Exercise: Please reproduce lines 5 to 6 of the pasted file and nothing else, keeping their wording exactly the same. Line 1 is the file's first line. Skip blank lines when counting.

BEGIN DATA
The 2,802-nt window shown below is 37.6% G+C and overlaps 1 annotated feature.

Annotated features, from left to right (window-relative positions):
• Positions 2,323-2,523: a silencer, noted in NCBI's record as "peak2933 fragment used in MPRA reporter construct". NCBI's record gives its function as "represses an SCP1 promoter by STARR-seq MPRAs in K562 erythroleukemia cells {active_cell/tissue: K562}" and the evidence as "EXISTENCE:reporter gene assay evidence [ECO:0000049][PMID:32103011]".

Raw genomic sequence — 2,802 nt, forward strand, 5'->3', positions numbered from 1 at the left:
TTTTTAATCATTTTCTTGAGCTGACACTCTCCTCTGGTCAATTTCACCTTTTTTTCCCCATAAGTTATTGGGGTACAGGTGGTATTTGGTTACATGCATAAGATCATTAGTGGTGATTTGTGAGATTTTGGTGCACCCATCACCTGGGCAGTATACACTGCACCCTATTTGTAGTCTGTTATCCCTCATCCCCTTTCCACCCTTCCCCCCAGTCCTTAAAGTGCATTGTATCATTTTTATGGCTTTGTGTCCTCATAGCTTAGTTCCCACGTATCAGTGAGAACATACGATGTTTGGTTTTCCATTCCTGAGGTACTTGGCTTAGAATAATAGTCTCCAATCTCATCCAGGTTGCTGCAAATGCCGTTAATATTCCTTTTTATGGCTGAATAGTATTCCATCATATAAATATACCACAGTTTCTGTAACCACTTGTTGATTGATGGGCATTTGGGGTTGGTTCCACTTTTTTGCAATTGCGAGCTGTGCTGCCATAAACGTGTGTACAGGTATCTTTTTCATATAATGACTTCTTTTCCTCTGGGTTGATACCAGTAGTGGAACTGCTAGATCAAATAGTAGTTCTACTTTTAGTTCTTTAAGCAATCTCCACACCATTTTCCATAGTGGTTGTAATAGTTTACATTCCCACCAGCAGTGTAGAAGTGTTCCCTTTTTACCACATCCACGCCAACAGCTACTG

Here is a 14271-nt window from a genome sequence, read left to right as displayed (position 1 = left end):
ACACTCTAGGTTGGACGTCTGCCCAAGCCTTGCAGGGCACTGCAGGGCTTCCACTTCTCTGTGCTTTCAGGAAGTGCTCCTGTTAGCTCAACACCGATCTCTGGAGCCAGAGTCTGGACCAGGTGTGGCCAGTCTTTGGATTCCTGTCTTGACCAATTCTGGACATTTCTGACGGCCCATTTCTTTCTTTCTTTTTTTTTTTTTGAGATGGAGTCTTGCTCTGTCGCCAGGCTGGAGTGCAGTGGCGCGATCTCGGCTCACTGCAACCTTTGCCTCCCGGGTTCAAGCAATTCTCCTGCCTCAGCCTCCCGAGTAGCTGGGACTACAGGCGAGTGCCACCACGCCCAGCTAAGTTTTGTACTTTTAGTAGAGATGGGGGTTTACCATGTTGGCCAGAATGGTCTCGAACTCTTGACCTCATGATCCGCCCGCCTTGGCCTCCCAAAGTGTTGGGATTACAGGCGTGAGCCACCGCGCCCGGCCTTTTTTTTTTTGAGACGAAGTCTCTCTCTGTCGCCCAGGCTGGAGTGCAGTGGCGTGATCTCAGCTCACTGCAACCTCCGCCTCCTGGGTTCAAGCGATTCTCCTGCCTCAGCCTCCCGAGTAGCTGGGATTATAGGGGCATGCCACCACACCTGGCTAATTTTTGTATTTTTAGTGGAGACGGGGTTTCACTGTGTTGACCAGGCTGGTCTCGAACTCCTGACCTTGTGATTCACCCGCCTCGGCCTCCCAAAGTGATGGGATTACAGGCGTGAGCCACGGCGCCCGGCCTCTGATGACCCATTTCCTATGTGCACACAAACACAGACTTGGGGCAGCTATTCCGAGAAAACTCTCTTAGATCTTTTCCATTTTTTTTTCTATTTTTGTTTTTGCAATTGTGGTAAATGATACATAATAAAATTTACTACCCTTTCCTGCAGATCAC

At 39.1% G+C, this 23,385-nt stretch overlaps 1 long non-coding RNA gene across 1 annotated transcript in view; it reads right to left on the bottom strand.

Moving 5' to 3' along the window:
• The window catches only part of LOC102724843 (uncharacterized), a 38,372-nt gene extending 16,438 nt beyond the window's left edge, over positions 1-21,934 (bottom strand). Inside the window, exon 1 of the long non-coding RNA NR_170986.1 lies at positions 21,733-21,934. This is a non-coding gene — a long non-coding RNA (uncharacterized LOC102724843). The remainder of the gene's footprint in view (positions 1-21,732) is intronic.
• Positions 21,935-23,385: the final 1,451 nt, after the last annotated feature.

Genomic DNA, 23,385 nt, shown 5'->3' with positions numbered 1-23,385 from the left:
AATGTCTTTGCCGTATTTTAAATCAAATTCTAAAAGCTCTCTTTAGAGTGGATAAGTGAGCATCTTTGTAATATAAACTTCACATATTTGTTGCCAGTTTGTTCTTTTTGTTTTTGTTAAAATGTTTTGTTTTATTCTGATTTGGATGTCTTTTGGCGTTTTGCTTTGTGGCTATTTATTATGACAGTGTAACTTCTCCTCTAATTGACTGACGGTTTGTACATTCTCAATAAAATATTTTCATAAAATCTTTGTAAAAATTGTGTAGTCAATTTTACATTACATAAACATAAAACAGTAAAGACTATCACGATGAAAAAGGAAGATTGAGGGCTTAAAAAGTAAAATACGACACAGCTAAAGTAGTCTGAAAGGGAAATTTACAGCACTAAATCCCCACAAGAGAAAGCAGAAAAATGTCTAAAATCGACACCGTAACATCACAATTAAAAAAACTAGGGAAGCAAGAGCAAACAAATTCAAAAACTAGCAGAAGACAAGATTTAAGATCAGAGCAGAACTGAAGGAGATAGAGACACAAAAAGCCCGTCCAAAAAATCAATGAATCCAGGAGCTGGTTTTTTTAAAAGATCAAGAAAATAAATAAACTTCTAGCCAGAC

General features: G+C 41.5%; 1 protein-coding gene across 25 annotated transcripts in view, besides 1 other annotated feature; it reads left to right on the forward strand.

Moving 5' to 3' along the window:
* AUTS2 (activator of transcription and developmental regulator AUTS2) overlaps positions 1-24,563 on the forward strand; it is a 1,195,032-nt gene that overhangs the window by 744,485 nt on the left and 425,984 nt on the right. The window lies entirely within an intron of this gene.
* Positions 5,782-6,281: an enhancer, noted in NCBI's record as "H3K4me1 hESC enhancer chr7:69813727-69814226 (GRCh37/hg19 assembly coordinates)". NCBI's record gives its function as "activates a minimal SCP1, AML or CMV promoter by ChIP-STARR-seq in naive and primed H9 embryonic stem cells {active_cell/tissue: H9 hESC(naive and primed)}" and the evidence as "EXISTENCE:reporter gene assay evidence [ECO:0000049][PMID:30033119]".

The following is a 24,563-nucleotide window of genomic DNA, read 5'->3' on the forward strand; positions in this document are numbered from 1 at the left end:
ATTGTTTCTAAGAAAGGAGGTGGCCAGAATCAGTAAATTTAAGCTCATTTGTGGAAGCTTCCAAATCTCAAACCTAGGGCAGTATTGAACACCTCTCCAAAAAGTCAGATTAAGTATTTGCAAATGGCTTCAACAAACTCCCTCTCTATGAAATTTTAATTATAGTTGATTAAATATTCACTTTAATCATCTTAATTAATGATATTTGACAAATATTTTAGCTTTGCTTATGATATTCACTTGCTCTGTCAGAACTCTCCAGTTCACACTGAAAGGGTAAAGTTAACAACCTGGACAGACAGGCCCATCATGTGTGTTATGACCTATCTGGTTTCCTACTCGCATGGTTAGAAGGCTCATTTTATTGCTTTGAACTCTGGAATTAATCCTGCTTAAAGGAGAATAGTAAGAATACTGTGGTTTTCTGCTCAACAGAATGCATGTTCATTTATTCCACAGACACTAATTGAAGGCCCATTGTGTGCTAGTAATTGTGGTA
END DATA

TTTTTAATCATTTTCTTGAGCTGACACTCTCCTCTGGTCAATTTCACCTTTTTTTCCCCATAAGTTATTGGGGTACAGGTGGTATTTGGTTACATGCATAAGATCATTAGTGGTGATTTGTGAGATTTTGGTGCACCCATCACCTGGGCAGTATACACTGCACCCTATTTGTAGTCTGTTATCCCTCATCCCCTTTCCACCCTTCCCCCCAGTCCTTAAAGTGCATTGTATCATTTTTATGGCTTTGTGTCCTCATAGCTTAGTTCCCACGTATCAGTGAGAACATACGATGTTTGGTTTTCCATTCCTGAGGTACTTGGCTTAGAATAATAGTCTCCAATCTCATCCAGGTTGCTGCAAATGCCGTTAATATTCCTTTTTATGGCTGAATAGTATTCCATCATATAAATATACCACAGTTTCTGTAACCACTTGTTGATTGATGGGCATTTGGGGTTGGTTCCACTTTTTTGCAATTGCGAGCTGTGCTGCCATAAACGTGTGTACAGGTATCTTTTTCATATAATGACTTCTTTTCCTCTGGGTTGATACCAGTAGTGGAACTGCTAGATCAAATAGTAGTTCTACTTTTAGTTCTTTAAGCAATCTCCACACCATTTTCCATAGTGGTTGTAATAGTTTACATTCCCACCAGCAGTGTAGAAGTGTTCCCTTTTTACCACATCCACGCCAACAGCTACTG

Here is a 14271-nt window from a genome sequence, read left to right as displayed (position 1 = left end):